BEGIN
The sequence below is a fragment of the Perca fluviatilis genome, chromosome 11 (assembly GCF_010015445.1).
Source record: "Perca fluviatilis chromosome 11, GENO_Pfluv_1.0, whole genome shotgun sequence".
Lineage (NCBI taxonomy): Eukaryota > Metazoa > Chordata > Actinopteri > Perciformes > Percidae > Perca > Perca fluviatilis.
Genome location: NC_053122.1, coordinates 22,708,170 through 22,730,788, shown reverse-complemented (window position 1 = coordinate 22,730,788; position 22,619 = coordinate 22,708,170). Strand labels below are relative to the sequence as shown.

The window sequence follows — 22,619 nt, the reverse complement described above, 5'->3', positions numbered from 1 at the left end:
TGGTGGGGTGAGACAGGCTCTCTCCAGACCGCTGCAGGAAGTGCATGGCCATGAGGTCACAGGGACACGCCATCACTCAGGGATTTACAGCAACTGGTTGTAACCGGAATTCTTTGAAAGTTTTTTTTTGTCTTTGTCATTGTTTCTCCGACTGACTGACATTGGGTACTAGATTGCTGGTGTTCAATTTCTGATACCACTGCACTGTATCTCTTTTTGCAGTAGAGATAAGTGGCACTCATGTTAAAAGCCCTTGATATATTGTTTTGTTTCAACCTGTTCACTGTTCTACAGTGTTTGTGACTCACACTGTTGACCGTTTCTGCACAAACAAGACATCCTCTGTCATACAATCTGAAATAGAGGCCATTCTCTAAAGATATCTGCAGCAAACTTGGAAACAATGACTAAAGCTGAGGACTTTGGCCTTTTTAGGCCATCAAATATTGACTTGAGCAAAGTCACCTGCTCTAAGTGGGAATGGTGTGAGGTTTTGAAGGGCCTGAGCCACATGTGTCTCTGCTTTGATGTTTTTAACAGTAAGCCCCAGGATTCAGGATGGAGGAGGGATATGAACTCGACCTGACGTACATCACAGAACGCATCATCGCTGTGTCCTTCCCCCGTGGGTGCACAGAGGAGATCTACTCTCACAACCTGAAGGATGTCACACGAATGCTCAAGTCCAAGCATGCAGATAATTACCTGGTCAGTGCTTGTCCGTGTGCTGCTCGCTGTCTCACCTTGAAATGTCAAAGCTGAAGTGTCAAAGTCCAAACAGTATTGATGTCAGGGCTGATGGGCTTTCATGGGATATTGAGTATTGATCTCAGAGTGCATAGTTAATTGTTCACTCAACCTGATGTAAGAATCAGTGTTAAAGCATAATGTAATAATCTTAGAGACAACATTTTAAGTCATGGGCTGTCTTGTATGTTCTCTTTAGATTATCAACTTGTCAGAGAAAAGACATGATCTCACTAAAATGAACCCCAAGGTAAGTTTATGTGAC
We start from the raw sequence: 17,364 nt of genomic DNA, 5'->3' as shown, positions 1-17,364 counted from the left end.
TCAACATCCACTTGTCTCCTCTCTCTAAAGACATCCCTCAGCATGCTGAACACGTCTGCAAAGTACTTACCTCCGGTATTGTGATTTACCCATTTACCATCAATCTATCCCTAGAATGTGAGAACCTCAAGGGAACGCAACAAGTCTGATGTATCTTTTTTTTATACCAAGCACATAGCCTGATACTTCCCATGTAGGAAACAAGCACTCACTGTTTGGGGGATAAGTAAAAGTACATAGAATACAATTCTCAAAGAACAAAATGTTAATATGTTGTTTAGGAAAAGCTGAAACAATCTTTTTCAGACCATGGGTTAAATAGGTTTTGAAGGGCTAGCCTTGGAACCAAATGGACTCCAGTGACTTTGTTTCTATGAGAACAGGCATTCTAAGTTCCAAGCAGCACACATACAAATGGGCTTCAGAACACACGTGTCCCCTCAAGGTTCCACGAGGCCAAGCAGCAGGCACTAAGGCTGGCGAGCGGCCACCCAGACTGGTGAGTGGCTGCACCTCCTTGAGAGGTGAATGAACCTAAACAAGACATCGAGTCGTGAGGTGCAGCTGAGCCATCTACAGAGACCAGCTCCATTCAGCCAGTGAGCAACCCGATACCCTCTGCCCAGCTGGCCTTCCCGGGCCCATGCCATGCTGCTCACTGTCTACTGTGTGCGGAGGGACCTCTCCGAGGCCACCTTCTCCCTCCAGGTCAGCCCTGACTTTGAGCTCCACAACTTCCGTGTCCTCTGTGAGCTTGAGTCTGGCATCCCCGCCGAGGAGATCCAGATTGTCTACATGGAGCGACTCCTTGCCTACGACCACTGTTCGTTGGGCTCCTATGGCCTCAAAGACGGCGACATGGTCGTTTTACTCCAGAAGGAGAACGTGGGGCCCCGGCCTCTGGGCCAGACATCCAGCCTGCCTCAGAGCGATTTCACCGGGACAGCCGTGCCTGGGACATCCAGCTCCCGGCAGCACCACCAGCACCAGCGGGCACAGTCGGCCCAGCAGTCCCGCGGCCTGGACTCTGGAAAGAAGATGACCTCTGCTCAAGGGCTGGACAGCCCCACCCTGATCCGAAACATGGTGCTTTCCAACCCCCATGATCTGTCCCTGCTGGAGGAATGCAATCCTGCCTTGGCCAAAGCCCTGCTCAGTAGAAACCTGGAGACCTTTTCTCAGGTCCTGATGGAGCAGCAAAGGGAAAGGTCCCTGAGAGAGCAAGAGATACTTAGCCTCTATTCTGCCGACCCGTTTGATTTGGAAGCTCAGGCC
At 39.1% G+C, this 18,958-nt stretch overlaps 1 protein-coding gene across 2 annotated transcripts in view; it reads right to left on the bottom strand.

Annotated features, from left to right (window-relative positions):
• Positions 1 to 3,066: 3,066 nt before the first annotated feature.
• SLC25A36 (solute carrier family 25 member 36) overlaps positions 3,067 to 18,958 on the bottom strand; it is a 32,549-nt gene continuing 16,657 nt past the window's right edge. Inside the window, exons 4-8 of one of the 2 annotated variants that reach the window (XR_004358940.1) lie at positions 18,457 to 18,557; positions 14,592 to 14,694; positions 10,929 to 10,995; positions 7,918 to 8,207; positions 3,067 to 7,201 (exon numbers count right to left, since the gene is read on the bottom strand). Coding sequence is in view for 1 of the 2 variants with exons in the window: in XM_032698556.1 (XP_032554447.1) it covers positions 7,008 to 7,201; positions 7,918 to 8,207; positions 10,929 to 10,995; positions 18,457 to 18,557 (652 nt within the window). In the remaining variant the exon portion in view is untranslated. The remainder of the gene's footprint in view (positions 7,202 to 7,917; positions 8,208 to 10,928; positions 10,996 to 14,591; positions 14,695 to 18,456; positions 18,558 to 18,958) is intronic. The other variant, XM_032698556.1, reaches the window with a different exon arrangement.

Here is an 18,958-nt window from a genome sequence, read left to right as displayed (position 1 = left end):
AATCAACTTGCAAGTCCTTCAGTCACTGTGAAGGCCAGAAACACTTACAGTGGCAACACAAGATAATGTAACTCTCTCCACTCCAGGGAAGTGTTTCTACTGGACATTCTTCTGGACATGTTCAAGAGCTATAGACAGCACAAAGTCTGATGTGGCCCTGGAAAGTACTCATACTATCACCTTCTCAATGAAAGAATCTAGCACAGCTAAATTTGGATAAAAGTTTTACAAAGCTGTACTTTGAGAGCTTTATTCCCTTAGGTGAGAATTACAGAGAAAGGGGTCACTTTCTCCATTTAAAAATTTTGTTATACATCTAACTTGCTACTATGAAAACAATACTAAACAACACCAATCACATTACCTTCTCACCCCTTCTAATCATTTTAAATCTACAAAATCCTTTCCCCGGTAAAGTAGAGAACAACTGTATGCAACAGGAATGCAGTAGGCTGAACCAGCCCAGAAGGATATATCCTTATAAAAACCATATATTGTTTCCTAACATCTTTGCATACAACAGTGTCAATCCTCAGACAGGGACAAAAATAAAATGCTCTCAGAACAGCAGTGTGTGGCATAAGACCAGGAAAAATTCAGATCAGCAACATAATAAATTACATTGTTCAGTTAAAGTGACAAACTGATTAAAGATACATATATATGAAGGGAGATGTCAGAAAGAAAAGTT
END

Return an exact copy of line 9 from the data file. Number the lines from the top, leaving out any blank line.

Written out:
At 39.1% G+C, this 18,958-nt stretch overlaps 1 protein-coding gene across 2 annotated transcripts in view; it reads right to left on the bottom strand.